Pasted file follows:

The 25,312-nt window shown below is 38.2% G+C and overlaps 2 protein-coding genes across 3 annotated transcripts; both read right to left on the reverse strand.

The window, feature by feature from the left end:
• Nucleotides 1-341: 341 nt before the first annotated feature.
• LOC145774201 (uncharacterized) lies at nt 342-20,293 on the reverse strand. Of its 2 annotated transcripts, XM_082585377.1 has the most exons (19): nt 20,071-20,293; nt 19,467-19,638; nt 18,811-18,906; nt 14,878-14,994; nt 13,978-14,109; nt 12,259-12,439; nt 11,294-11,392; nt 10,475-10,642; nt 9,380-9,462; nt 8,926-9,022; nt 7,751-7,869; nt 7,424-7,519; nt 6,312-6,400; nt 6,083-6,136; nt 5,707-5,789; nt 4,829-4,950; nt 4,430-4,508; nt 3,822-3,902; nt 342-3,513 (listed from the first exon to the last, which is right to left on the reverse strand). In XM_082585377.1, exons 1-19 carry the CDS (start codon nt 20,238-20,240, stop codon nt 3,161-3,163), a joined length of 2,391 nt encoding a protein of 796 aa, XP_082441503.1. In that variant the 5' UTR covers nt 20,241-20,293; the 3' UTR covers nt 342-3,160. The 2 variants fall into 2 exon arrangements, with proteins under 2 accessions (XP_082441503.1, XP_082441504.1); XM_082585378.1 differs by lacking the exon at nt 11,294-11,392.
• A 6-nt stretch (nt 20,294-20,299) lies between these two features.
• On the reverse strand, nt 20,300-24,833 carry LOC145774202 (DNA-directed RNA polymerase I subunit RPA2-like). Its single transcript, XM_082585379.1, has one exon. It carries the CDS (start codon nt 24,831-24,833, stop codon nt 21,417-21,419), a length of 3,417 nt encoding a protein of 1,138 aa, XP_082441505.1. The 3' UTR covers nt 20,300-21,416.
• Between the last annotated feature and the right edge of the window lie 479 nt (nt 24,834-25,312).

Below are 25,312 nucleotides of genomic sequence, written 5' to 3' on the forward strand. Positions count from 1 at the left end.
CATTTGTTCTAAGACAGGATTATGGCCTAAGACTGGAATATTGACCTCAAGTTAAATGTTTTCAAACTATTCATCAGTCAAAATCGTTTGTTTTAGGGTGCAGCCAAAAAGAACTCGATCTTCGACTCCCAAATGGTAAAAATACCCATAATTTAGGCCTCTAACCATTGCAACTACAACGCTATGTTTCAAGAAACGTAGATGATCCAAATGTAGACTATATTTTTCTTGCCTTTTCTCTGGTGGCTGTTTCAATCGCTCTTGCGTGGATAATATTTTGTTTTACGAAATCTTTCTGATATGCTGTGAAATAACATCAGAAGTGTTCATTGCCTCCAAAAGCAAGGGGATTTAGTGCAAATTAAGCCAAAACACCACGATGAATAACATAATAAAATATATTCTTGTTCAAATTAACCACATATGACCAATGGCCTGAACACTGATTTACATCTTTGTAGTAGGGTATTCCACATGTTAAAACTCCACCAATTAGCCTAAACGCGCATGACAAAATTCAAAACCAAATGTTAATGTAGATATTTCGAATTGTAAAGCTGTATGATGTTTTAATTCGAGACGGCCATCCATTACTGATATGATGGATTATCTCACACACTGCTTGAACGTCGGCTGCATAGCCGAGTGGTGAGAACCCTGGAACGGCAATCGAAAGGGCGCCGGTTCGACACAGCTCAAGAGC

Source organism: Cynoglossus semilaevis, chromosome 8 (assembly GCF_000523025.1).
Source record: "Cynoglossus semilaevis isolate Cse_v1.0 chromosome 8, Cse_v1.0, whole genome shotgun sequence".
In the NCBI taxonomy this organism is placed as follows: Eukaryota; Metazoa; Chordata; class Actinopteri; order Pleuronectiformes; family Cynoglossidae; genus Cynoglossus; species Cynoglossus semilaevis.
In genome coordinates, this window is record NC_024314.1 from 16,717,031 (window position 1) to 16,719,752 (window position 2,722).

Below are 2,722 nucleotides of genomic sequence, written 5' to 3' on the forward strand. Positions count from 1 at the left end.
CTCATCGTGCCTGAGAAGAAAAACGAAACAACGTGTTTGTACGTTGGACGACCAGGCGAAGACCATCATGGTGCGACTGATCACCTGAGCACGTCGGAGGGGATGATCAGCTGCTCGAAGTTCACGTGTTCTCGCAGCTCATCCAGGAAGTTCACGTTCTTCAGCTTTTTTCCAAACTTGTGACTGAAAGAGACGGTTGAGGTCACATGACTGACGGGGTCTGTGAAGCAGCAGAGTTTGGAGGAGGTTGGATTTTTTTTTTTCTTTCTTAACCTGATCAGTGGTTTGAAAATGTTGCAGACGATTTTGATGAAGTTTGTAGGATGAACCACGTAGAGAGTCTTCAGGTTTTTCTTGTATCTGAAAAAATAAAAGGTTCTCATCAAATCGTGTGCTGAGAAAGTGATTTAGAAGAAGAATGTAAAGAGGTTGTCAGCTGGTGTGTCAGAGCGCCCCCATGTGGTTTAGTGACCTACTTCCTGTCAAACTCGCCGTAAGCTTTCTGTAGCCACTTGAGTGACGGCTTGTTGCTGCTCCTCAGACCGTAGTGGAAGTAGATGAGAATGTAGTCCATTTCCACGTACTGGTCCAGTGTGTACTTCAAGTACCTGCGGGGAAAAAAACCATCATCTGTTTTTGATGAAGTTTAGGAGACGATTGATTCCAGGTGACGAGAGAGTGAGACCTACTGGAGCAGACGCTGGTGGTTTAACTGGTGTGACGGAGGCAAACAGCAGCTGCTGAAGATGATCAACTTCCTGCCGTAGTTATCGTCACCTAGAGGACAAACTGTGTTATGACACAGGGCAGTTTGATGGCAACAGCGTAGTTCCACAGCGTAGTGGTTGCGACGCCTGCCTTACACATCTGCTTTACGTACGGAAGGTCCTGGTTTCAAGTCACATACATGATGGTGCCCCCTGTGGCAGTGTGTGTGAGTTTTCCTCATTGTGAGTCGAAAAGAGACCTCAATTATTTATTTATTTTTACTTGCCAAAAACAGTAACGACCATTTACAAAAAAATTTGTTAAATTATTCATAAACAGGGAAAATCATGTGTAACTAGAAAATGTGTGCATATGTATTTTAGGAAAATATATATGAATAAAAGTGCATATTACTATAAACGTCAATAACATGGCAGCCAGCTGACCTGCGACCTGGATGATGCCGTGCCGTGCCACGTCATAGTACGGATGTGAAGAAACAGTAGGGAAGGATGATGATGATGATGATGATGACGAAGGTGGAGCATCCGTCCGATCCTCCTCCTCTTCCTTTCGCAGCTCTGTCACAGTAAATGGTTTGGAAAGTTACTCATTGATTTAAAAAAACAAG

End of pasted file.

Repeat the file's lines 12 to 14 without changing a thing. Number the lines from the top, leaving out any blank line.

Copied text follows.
In the NCBI taxonomy this organism is placed as follows: Eukaryota; Metazoa; Chordata; class Actinopteri; order Pleuronectiformes; family Cynoglossidae; genus Cynoglossus; species Cynoglossus semilaevis.
In genome coordinates, this window is record NC_024314.1 from 16,717,031 (window position 1) to 16,719,752 (window position 2,722).

Below are 2,722 nucleotides of genomic sequence, written 5' to 3' on the forward strand. Positions count from 1 at the left end.